From the perspective of a clinical oncologist, it could be challenging to recommend adjuvant or neoadjuvant treatments based on a disease-free survival advantage alone, without a confirmed overall survival advantage. At present, due to the predominance of patients treated with ICIs for metastatic tumours, the potential long-term or permanent harm caused by these drugs may be underestimated. This possibility should be seriously considered before embracing perioperative treatments with anti-PD-1 or anti-PD-L1 agents as a standard of care. Jain and colleagues conducted a large retrospective pharmacovigilance study on cardiovascular adverse events associated with ICIs in US patients. They reported a high incidence of subacute or chronic cardiovascular toxicity, with rates of stroke 4.6%, heart failure 3.5%, atrial fibrillation 2.1%, conduction disorders 1.5%, myocardial infarction 0.9%, myocarditis 0.05%, vasculitis 0.05% and pericarditis 0.2% . In addition, among patients who developed nephritis, use of ICIs was associated with a twofold to threefold higher risk of myocardial infarction (HR 2.03, 95% CI 1.25–3.31, p = 0.004), heart failure (HR 2.37, 95% CI 1.86–3.03, p <0.001), conduction disorders (HR 3.06, 95% CI 2.17–4.3, p ≤0.001, atrial fibrillation (HR 3.29, 95% CI 2.46–4.4, p <0.001) and stroke (HR 1.75, 95% CI 1.39–2.2, p <0.001). Additionally, the development of pneumonitis while on ICIs was associated with heart failure (HR 2.61, 95% CI 1.23–5.52), and the development of encephalitis was associated with conduction disorders (HR 4.35; 95% CI 1.6–11.87). Effects like these could theoretically counterbalance event-free survival or disease-free survival advantages, precluding the desired overall survival benefit. This possibility is even more relevant for subgroups of patients with a biologically better prognosis, as may be the case for those with PD-L1 expression <25%. By contrast, immediate adoption of perioperative immunotherapy could be justified for patients whose tumours express high levels of PD-L1 (≥50%), given that both aforementioned randomised trials showed the greatest event-free survival and disease-free survival benefit, respectively, in this category.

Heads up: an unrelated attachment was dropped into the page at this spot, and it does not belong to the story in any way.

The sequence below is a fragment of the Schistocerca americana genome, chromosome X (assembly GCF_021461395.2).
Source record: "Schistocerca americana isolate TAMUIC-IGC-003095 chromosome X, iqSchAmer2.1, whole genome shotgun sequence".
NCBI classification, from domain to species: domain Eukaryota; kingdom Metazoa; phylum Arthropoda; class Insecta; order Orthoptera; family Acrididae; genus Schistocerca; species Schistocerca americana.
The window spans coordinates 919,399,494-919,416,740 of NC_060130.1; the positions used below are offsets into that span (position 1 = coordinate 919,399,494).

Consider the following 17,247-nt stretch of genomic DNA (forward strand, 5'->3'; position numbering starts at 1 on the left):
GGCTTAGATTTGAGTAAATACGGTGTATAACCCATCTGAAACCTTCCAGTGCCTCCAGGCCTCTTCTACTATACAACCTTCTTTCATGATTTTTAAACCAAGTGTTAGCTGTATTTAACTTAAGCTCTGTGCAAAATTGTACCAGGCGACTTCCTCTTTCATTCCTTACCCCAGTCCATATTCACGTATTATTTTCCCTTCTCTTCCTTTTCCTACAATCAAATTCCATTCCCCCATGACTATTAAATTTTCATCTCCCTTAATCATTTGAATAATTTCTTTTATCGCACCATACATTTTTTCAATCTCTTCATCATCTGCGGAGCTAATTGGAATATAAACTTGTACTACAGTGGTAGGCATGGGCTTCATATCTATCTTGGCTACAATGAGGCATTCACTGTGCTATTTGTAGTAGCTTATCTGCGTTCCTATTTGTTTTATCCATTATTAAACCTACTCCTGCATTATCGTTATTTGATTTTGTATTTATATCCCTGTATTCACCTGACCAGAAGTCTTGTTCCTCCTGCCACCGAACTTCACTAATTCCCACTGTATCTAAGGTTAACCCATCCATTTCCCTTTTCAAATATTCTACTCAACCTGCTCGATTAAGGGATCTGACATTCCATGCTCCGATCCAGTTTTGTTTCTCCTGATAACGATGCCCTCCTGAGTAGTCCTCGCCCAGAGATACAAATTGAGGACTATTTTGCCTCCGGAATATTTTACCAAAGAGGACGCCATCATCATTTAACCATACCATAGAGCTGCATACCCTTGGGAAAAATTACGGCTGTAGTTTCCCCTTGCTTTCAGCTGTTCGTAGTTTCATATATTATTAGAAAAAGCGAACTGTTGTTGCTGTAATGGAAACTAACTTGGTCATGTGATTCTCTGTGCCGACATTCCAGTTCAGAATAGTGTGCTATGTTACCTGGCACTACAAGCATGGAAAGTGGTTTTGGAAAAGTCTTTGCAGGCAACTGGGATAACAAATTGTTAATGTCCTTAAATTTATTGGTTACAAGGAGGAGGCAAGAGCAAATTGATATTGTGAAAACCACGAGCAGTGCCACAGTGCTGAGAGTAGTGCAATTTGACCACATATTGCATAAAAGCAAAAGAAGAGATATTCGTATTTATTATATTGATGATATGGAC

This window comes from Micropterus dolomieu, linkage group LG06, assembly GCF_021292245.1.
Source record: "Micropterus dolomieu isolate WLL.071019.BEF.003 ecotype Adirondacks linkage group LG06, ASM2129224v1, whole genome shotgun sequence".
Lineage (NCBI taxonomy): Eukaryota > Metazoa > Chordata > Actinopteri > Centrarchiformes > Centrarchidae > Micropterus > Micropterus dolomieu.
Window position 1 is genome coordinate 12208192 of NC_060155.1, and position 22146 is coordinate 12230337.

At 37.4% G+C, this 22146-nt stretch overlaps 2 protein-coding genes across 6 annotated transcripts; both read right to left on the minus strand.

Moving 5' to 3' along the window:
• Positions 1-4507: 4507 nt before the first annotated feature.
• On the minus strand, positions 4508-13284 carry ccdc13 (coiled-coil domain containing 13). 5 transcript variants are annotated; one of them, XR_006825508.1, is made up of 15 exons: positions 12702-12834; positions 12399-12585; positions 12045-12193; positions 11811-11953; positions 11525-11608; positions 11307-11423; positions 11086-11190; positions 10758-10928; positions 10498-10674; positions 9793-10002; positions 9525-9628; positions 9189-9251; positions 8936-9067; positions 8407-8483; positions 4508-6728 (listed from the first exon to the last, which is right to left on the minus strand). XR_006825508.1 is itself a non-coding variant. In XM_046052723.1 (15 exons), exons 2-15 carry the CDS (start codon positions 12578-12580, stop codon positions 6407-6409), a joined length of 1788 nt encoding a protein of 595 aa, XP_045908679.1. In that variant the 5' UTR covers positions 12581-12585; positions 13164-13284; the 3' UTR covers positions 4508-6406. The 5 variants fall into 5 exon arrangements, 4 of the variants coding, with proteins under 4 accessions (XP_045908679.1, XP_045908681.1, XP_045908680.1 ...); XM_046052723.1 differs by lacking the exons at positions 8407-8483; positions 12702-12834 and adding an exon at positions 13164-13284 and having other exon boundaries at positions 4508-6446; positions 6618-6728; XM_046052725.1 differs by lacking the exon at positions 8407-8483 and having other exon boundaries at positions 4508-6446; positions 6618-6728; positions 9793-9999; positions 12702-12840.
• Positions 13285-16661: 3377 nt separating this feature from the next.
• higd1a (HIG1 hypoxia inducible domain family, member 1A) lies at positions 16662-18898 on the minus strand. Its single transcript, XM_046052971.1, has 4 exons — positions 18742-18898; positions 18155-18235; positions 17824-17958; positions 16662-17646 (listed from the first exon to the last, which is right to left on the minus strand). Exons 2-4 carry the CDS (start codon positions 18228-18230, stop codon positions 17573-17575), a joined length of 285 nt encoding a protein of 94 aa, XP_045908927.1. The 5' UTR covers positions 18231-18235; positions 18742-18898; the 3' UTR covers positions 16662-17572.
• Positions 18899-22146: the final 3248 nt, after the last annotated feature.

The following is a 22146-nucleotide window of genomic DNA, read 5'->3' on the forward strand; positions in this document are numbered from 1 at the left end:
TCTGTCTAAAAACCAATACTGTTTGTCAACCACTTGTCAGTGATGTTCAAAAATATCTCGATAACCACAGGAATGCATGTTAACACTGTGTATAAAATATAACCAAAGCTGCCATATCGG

Our patient population was relatively small but homogeneous in terms of diagnostic work-up and treatment allocation criteria and delivery. In addition, unlike in prior studies, PD-L1 was measured according to modern diagnostic and therapeutic standards.